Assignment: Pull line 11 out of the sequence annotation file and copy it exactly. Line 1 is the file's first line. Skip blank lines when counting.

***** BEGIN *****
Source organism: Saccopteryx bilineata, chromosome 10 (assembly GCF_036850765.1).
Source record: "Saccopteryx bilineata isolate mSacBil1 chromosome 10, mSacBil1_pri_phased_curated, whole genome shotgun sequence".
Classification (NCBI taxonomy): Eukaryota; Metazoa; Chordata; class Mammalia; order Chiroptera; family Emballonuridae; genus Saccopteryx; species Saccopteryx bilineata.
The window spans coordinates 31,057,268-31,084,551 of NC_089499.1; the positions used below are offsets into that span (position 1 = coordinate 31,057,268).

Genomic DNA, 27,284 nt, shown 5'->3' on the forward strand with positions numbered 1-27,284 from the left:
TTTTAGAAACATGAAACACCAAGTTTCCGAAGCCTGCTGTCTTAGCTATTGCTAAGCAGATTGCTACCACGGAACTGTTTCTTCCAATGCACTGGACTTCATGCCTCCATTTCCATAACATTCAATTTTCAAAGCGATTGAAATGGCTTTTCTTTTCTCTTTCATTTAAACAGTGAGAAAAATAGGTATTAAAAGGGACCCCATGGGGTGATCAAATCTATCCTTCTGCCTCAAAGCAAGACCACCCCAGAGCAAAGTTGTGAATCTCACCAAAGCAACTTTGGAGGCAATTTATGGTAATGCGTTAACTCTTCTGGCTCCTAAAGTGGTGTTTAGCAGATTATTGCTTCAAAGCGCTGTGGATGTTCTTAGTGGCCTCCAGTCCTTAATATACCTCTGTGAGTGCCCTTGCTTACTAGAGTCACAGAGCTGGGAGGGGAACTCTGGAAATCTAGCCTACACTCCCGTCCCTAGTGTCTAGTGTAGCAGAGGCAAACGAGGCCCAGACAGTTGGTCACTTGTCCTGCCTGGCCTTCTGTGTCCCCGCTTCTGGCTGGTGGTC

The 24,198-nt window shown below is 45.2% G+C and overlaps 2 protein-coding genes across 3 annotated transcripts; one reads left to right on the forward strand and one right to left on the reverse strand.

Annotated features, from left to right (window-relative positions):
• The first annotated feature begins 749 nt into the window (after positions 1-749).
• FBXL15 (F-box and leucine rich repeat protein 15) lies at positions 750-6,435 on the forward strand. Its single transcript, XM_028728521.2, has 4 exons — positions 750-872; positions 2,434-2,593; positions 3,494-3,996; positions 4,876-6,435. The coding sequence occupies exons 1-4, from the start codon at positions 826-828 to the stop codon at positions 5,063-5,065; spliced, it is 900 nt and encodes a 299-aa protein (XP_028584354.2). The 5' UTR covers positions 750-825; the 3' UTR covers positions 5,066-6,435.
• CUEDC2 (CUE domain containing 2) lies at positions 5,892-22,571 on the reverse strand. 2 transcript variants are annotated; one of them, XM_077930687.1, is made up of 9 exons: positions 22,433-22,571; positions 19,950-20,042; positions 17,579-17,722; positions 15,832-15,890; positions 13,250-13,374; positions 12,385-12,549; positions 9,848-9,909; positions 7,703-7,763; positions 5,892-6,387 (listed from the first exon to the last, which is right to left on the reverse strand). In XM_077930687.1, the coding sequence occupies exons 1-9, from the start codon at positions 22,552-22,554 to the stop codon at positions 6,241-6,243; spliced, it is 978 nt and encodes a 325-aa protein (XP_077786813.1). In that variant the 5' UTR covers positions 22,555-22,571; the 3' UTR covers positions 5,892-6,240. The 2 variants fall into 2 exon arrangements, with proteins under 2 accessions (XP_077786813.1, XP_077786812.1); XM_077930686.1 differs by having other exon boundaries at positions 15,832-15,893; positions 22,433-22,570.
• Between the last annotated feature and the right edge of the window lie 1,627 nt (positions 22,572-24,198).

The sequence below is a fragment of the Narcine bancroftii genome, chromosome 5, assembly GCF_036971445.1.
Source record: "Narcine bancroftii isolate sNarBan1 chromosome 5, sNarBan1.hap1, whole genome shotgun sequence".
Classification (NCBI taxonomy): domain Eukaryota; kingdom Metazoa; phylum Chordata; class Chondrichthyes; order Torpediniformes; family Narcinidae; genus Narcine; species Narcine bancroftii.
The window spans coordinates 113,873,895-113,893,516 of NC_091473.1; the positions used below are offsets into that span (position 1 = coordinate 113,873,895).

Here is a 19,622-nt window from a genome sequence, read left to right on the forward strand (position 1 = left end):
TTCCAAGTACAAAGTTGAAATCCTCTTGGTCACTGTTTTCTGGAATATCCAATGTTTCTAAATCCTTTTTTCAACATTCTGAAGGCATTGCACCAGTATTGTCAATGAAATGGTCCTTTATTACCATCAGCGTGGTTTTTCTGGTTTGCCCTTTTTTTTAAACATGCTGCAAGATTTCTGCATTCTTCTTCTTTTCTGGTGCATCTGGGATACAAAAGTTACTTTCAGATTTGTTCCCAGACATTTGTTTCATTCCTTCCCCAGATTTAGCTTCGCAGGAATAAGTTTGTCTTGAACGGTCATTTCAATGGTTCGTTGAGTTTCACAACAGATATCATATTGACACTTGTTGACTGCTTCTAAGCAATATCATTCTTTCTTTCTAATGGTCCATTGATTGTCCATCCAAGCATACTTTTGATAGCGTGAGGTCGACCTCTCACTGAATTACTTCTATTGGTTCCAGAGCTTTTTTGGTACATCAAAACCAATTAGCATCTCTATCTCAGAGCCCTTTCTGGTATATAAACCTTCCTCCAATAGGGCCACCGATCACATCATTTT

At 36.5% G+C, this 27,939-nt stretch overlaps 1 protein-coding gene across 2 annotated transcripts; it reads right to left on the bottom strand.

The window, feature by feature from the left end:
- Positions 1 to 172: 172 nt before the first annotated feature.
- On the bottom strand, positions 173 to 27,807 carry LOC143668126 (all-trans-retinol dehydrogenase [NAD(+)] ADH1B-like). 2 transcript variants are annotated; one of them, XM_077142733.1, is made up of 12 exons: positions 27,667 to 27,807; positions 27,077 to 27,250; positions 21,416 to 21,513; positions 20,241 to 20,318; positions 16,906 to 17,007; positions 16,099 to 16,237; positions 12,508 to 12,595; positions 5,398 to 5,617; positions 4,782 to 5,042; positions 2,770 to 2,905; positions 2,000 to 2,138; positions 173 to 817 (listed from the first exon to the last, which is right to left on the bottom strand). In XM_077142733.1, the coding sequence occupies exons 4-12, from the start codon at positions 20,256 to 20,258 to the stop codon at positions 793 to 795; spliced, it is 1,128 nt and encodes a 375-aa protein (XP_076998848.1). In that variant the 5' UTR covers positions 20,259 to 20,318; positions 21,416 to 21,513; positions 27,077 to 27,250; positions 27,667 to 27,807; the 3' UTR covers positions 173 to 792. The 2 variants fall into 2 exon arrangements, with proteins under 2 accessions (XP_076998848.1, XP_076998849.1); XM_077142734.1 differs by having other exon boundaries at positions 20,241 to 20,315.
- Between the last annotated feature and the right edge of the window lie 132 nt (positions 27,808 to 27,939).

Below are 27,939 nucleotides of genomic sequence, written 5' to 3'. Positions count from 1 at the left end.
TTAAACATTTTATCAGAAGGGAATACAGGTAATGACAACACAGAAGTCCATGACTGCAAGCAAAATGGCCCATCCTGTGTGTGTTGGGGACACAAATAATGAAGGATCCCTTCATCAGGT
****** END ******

• CUEDC2 (CUE domain containing 2) lies at positions 5,892-22,571 on the reverse strand. 2 transcript variants are annotated; one of them, XM_077930687.1, is made up of 9 exons: positions 22,433-22,571; positions 19,950-20,042; positions 17,579-17,722; positions 15,832-15,890; positions 13,250-13,374; positions 12,385-12,549; positions 9,848-9,909; positions 7,703-7,763; positions 5,892-6,387 (listed from the first exon to the last, which is right to left on the reverse strand). In XM_077930687.1, the coding sequence occupies exons 1-9, from the start codon at positions 22,552-22,554 to the stop codon at positions 6,241-6,243; spliced, it is 978 nt and encodes a 325-aa protein (XP_077786813.1). In that variant the 5' UTR covers positions 22,555-22,571; the 3' UTR covers positions 5,892-6,240. The 2 variants fall into 2 exon arrangements, with proteins under 2 accessions (XP_077786813.1, XP_077786812.1); XM_077930686.1 differs by having other exon boundaries at positions 15,832-15,893; positions 22,433-22,570.